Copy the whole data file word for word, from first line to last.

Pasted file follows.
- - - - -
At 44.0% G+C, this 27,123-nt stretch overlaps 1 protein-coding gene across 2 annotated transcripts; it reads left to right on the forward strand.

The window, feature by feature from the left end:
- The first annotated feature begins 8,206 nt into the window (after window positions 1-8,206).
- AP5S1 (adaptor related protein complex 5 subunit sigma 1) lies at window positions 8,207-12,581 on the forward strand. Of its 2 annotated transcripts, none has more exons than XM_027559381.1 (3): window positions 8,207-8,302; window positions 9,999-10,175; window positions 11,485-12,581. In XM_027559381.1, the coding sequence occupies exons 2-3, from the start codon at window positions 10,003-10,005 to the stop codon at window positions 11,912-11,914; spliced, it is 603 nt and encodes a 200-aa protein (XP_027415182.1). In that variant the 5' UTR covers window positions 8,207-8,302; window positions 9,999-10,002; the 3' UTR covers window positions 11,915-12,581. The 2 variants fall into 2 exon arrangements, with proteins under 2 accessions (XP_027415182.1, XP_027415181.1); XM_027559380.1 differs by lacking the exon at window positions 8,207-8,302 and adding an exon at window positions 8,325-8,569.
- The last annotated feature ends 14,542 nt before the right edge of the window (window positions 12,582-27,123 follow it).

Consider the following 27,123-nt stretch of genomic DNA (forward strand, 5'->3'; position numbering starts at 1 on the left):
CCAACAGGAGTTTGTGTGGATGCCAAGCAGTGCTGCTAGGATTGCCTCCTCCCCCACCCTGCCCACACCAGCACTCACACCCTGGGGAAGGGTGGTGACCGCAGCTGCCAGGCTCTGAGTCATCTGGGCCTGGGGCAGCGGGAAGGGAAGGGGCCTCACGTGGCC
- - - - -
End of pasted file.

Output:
At 44.0% G+C, this 27,123-nt stretch overlaps 1 protein-coding gene across 2 annotated transcripts; it reads left to right on the forward strand.

The window, feature by feature from the left end:
- The first annotated feature begins 8,206 nt into the window (after window positions 1-8,206).
- AP5S1 (adaptor related protein complex 5 subunit sigma 1) lies at window positions 8,207-12,581 on the forward strand. Of its 2 annotated transcripts, none has more exons than XM_027559381.1 (3): window positions 8,207-8,302; window positions 9,999-10,175; window positions 11,485-12,581. In XM_027559381.1, the coding sequence occupies exons 2-3, from the start codon at window positions 10,003-10,005 to the stop codon at window positions 11,912-11,914; spliced, it is 603 nt and encodes a 200-aa protein (XP_027415182.1). In that variant the 5' UTR covers window positions 8,207-8,302; window positions 9,999-10,002; the 3' UTR covers window positions 11,915-12,581. The 2 variants fall into 2 exon arrangements, with proteins under 2 accessions (XP_027415182.1, XP_027415181.1); XM_027559380.1 differs by lacking the exon at window positions 8,207-8,302 and adding an exon at window positions 8,325-8,569.
- The last annotated feature ends 14,542 nt before the right edge of the window (window positions 12,582-27,123 follow it).

Consider the following 27,123-nt stretch of genomic DNA (forward strand, 5'->3'; position numbering starts at 1 on the left):
CCAACAGGAGTTTGTGTGGATGCCAAGCAGTGCTGCTAGGATTGCCTCCTCCCCCACCCTGCCCACACCAGCACTCACACCCTGGGGAAGGGTGGTGACCGCAGCTGCCAGGCTCTGAGTCATCTGGGCCTGGGGCAGCGGGAAGGGAAGGGGCCTCACGTGGCC